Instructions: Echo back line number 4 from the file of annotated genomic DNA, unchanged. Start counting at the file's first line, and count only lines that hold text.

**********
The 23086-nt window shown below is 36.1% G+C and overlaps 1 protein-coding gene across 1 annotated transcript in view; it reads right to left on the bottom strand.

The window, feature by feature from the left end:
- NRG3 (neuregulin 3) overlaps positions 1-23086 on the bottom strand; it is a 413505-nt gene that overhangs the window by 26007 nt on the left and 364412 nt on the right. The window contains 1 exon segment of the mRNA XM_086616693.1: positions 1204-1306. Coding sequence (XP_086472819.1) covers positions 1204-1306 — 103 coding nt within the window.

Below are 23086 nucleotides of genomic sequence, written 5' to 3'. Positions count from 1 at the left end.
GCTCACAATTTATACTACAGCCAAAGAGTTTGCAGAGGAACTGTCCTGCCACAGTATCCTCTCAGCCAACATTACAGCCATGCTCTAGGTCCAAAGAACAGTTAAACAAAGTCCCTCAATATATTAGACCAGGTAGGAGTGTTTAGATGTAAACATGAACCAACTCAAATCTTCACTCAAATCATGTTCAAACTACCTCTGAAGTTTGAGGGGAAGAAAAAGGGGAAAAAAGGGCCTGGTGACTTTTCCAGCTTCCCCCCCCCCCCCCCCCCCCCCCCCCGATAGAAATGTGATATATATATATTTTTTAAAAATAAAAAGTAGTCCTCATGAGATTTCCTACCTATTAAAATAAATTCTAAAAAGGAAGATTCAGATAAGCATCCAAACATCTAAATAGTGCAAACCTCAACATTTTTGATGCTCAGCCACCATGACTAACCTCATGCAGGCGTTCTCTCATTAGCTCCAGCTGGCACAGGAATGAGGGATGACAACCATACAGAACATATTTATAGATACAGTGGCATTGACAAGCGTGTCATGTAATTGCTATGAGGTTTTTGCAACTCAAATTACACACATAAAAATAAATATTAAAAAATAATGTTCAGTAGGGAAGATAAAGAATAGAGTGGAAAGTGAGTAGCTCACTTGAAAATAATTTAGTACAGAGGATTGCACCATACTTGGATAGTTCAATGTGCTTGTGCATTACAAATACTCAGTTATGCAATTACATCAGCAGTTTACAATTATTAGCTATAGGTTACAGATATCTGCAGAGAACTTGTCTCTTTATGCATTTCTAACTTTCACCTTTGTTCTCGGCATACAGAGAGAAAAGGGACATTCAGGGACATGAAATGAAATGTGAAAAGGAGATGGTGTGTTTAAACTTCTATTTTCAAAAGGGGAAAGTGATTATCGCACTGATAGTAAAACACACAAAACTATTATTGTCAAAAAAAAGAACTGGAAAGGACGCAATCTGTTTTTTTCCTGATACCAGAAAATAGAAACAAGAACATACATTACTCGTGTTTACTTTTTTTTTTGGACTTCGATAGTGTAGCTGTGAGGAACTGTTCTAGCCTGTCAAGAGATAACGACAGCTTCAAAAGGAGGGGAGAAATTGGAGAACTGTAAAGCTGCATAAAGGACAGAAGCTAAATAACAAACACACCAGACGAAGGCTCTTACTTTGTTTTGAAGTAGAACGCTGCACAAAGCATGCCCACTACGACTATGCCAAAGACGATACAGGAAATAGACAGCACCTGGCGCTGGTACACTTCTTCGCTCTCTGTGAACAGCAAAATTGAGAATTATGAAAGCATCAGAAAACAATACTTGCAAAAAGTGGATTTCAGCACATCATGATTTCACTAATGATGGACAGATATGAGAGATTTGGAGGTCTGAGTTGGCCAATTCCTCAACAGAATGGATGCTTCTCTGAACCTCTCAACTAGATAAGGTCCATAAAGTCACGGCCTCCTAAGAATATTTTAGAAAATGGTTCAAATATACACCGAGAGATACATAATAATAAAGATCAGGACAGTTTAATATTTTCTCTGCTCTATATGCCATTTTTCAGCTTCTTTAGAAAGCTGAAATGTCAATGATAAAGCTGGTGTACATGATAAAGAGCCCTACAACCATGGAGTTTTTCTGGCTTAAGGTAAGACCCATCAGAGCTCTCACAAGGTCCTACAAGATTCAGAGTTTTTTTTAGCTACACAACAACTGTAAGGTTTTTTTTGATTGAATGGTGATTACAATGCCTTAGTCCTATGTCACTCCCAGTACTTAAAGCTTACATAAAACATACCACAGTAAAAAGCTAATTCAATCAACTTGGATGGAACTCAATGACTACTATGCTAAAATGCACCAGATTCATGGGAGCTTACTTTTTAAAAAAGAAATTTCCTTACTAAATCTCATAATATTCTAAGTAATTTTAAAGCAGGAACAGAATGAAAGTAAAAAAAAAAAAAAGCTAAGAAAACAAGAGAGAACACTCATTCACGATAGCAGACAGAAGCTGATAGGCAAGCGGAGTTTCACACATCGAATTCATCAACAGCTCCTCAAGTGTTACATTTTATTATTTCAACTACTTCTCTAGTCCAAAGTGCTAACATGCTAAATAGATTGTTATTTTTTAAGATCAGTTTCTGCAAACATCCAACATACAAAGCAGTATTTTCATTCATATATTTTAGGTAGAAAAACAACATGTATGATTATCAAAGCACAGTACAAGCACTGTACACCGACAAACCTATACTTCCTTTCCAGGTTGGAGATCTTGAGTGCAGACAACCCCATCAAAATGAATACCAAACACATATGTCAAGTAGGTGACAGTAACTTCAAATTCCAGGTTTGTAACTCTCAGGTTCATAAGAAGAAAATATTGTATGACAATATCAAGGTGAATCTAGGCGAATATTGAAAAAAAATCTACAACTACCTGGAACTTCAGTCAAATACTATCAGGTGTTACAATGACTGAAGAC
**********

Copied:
Below are 23086 nucleotides of genomic sequence, written 5' to 3'. Positions count from 1 at the left end.